News Brief

Goodbye, Denial: Free Tools Expose Localized Climate Realities

The Climate Explorer and the CMRA translate nerdy climate projections into eye-opening images that should be well worth more than a thousand words in the push for resilient design.

screenshot of a map in various shades of orange showing a high number of extreme-heat days in northern virginia and washington d.c.

A low-emission scenario mapped in Washington, D.C. and surrounding counties. In the upper right, two buttons allow users to explore relationships between localized climate projections and information from databases tracking climate justice and resilient-building-code adoption.

Image: Climate Mapping for Resilience and Adaptation (CMRA)
Just as people began suffering through last summer’s heat waves and bracing for hurricane season, the Biden administration published a press release touting its resilience efforts, including, the Federal Flood Risk Management Standard, and the National Climate Resilience Framework. The White House also pointed to a rapidly expanding resilience toolkit overflowing with step-by-step assessment guidancecase studies, and tools. These resources include two visualization tools, Climate Mapping for Resilience and Adaptation (CMRA) and the Climate Explorer, both of which can help building practitioners make the case for resilient design while also aiding them with assessments of climate change exposure, vulnerability, and risk.

Each tool leverages downscaled, highly localized climate projections to present astonishing visualizations of what the future holds, drawing data from the representative concentration pathways (RCPs, which we explain in our primer on climate change lingo). The two RCPs considered are 4.5, a low-emission scenario but not the best case, and 8.5, the worst-case scenario. 

CMRA was developed by the National Oceanic and Atmospheric Administration (NOAA) and the U.S. Department of Interior for the purpose of identifying exposure to climate hazards at the level of U.S. counties, census tracts, or Tribal lands.

The tool features plenty of buttons and knobs, comparing two different climate scenarios and displaying results for three different time periods and five different hazards—extreme heat, drought, wildfire, flooding, and coastal inundation. Users can also explore relationships between these localized climate projections and information from other federally managed tools—namely databases tracking climate justice and resilient-building-code adoption.

The Climate Explorer, also supported by NOAA but created and hosted by private-sector partners, features arresting maps whose purpose is to visualize the difference between the past and the two possible futures under consideration.

screenshot of a map of the washington d.c. area showing average daily temperature changes—a dark orange hue on the left (the past) and deep red on the right (high-emission scenario).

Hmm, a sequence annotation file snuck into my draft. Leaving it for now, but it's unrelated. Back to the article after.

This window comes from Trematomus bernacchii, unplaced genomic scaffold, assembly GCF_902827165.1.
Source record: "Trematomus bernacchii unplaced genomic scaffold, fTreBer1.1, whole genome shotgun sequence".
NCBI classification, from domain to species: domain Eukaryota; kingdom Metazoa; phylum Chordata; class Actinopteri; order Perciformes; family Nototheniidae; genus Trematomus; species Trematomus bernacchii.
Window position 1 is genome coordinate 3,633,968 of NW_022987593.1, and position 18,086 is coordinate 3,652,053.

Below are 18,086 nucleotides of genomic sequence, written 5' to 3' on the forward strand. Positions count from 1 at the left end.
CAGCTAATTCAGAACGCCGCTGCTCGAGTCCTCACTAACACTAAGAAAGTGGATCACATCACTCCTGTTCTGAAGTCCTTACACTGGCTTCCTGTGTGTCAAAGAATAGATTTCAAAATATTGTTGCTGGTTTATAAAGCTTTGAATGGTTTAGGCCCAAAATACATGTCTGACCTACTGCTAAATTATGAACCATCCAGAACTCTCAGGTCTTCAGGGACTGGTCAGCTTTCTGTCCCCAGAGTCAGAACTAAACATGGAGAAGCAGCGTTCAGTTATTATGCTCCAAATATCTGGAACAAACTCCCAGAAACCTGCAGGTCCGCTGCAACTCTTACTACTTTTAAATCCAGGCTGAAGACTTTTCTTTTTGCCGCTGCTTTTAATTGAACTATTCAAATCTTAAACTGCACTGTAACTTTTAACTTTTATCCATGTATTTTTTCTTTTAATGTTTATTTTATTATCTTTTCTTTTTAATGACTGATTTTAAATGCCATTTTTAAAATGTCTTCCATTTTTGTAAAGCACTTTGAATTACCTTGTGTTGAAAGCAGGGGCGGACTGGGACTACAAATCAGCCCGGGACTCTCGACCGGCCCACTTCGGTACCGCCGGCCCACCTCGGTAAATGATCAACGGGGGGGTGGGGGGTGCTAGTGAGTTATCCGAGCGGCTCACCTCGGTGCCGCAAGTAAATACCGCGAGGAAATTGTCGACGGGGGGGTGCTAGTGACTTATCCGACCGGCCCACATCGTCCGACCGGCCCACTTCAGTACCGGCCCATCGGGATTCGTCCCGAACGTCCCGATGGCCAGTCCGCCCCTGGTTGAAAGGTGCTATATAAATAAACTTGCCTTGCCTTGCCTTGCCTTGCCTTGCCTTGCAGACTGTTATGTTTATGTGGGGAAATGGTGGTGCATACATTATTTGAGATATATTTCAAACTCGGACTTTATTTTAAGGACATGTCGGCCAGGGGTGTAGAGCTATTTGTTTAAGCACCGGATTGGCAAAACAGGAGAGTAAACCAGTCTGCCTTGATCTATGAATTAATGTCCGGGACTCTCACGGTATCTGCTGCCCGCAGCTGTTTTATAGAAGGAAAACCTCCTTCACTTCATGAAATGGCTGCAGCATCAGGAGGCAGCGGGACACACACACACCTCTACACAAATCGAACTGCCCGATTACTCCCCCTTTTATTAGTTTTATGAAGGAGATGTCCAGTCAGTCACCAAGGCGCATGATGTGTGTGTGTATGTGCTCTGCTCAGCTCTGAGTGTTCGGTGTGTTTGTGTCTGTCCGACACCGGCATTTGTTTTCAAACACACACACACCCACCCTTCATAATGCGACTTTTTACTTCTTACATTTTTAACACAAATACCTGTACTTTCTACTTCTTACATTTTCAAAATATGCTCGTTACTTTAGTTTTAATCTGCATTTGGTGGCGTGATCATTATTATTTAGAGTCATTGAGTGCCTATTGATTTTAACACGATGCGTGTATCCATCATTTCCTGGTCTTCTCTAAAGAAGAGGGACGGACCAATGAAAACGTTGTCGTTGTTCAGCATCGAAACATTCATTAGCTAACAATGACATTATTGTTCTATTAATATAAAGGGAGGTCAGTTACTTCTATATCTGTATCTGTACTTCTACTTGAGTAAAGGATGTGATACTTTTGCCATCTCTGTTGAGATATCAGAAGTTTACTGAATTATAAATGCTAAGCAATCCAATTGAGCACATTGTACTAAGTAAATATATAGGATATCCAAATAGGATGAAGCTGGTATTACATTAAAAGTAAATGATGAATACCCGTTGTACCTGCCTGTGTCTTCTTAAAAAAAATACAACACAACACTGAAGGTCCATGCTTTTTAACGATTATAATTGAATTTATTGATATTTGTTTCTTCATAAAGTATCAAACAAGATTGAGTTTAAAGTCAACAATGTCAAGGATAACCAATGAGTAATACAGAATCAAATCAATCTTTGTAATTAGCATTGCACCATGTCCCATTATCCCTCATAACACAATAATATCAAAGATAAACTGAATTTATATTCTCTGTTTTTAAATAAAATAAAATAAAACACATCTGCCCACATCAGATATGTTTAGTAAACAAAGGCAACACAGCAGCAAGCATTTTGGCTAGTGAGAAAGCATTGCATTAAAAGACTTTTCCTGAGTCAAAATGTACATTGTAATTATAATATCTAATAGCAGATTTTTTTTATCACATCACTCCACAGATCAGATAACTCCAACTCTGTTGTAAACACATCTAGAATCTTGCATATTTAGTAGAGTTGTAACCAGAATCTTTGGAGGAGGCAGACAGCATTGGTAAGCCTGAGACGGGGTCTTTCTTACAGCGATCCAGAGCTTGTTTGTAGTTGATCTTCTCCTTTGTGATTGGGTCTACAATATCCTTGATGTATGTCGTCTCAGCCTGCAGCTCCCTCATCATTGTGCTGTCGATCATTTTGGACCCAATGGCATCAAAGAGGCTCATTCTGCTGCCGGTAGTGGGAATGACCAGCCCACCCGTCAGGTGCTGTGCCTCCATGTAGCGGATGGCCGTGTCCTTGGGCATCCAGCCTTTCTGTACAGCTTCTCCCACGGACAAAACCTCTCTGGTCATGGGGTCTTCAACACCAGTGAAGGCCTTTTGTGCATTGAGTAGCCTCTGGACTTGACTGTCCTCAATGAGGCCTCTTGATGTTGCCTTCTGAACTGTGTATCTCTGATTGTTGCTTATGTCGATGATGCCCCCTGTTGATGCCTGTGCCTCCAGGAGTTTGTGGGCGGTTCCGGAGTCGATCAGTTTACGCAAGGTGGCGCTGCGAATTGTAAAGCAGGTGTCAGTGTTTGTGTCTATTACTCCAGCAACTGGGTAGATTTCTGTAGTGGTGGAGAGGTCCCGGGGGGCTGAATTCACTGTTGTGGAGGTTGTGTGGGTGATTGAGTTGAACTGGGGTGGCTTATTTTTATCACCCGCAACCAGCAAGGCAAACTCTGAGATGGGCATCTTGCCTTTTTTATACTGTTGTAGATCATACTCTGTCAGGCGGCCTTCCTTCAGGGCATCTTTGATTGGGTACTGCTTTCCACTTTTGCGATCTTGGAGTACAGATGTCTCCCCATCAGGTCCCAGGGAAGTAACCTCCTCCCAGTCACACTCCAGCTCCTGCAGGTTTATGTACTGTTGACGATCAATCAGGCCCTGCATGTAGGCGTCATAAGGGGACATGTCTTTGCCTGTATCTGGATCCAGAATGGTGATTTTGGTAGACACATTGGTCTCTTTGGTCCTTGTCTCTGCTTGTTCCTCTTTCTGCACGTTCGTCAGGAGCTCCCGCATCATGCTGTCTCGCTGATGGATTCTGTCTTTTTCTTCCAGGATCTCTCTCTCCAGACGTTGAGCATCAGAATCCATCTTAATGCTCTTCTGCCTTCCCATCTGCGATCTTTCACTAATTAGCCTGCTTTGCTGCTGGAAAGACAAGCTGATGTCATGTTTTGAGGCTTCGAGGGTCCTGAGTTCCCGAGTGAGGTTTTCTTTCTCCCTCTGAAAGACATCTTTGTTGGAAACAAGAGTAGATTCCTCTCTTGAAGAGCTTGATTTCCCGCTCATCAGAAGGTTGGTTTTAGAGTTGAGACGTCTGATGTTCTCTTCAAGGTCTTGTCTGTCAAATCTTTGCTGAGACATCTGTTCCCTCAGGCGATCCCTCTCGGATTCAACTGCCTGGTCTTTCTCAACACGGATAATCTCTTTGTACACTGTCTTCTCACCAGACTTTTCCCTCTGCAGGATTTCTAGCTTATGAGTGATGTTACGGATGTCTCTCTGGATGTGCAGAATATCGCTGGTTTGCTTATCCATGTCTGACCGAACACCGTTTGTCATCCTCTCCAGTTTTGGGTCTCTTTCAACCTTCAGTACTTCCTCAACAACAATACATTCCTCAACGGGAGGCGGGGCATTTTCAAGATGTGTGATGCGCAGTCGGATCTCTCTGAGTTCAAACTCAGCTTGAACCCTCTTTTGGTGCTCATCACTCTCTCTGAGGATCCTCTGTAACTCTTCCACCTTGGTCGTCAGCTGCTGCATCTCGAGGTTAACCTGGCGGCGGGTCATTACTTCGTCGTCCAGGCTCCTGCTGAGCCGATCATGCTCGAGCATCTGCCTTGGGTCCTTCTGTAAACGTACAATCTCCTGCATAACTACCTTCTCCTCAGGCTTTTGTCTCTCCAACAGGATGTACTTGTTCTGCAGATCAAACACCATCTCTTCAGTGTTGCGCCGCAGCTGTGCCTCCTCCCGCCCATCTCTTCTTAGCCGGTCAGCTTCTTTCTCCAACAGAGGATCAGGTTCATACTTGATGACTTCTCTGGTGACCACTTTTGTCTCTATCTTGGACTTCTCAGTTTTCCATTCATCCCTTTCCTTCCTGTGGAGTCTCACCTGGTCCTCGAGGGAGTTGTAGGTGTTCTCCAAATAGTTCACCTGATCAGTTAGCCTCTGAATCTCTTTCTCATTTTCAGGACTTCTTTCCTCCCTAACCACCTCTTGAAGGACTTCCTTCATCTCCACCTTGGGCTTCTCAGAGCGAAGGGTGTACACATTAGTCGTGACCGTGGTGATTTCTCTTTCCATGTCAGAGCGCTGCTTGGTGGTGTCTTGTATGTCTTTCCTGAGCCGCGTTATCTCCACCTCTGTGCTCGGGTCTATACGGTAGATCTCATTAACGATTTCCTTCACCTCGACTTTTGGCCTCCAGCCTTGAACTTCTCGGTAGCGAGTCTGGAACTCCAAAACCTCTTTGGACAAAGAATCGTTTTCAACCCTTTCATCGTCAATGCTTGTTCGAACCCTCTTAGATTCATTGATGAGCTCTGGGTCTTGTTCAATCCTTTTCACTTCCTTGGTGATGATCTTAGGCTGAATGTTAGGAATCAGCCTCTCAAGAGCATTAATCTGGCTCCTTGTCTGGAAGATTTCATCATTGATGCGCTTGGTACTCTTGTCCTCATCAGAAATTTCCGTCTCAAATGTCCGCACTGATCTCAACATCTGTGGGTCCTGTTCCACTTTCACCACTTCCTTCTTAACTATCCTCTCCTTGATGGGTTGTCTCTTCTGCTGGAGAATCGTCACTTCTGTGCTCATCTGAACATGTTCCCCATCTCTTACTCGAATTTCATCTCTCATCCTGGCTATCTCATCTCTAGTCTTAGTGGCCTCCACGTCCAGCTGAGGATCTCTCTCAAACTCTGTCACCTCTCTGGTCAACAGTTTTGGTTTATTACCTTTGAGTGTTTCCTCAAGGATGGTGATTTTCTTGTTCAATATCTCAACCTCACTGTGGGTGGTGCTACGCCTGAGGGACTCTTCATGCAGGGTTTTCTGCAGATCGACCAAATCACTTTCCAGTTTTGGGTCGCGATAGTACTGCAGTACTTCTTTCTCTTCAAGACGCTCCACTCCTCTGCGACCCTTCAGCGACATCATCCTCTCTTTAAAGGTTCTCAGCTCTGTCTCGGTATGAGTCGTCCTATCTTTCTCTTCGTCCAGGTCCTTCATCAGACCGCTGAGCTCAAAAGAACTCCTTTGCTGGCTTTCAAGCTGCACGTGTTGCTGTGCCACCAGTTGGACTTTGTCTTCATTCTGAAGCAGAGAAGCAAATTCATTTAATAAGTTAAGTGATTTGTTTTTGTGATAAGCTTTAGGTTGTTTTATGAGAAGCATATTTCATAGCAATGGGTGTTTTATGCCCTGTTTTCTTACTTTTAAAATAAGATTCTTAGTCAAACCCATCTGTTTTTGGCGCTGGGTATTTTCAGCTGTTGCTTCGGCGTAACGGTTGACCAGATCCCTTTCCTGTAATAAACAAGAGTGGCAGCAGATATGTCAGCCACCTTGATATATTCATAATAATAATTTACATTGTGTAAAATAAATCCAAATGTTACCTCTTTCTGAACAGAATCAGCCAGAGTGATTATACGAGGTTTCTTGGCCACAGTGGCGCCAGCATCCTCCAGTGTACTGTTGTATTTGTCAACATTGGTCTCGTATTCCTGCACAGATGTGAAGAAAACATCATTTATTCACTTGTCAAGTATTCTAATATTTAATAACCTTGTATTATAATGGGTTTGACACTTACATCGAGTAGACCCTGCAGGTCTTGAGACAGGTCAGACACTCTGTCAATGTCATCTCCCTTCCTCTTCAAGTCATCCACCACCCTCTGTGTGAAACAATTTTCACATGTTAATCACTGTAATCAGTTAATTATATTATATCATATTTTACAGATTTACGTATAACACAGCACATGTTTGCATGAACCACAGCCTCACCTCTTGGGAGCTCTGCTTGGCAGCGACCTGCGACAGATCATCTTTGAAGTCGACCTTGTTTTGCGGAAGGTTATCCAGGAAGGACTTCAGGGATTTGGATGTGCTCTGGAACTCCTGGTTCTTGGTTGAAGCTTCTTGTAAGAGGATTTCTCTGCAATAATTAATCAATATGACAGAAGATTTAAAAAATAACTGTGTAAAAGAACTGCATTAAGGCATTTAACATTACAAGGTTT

The Climate Explorer tool shows the difference between the past and two possible futures; this shows average daily temperature in summer under the high-emission scenario.

Image: Climate Explorer
In addition to these maps, the Climate Explorer includes within its climate graphs a unique “hindcasting” feature. Hindcasts are a way to test forward-looking climate models by applying the model’s methodology to past climate conditions. That way, the modeler can assess how close their backward-looking “predictions” came to what actually happened in the past. Users of the tool can see how close the model came to recorded weather observations and can adjust expectations accordingly.

Both these tools can be used as part of a resilient design process, adding detail and granularity to considerations of hazard exposure, vulnerability, and risk at the scale of a building or an entire community.

More on resilience assessments and planning

Assessing Climate Hazards: The First Step in Resilient Design

Future Heat Waves Will Kill Power and AC—and People

Six Ways the COVID Pandemic Is Changing IAQ for Good

The IRA’s Green and Resilient Retrofit Program: Just the Basics

For more information:

U.S. Climate Resilience Toolkit

Published October 9, 2023

Melton, P. (2023, October 9). Goodbye, Denial: Free Tools Expose Localized Climate Realities. Retrieved from

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October 17, 2023 - 11:35 am

Thank you so much for sharing these valuable tools. Do you happen to know any similar tools for international projects?
Thank you.

October 17, 2023 - 12:57 pm

It's hard to imagine the U.S. is leaping ahead in this area, but "international" is a big place! Do you have any specific markets in mind? I'm not familiar with all the tools, but I could do some research on options if it were a bit narrowed down.

November 20, 2023 - 9:40 am

There are some tools in larger spatial scale (e.g., city, or country level) for International locations. Check out INFORM Map Explorer, and The World Bank Climate and Disaster Risk Screening Tools.